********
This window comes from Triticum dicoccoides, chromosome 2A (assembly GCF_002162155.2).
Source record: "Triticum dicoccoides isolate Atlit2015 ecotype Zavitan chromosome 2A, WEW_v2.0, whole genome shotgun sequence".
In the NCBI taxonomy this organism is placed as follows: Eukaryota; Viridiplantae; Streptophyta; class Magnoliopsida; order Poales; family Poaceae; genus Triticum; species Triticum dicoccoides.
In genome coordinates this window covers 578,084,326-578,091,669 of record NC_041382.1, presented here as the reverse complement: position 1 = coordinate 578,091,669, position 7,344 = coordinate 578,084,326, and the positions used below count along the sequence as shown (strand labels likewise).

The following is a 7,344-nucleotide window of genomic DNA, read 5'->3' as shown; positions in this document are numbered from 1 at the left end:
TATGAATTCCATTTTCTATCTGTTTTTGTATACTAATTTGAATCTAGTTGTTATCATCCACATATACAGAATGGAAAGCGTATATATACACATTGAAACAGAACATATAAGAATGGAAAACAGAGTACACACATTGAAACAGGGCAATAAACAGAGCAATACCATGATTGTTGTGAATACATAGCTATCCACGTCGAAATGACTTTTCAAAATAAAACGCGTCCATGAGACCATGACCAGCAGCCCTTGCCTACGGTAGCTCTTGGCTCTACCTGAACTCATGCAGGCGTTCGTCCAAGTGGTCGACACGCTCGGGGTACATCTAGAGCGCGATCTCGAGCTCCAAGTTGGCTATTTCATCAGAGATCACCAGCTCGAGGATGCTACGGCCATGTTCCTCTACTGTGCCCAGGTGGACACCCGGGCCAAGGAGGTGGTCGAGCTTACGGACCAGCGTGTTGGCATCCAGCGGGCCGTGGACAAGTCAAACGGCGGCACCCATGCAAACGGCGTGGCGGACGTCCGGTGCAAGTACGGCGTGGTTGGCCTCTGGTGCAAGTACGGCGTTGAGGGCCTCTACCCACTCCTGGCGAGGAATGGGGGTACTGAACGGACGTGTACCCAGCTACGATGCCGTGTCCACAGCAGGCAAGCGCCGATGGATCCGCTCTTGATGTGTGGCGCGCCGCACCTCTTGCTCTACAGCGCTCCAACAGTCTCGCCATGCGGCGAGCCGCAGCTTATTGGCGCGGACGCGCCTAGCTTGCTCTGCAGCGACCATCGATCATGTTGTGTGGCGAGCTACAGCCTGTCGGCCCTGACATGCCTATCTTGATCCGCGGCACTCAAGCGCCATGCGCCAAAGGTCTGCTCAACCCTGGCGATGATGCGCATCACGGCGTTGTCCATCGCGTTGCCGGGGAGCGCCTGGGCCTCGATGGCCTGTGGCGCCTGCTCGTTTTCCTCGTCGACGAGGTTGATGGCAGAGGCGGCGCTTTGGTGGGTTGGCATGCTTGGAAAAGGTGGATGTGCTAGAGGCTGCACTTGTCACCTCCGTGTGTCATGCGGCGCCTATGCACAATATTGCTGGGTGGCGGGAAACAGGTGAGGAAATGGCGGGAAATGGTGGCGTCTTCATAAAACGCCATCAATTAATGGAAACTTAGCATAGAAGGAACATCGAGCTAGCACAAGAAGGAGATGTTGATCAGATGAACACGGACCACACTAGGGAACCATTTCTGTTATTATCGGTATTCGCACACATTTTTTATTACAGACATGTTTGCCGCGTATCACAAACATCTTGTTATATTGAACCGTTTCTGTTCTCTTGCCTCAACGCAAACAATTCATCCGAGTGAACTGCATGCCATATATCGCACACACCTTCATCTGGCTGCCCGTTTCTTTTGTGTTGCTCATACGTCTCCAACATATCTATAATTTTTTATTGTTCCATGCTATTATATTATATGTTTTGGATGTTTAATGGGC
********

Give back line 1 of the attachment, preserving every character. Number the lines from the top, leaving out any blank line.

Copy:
This window comes from Triticum dicoccoides, chromosome 2A (assembly GCF_002162155.2).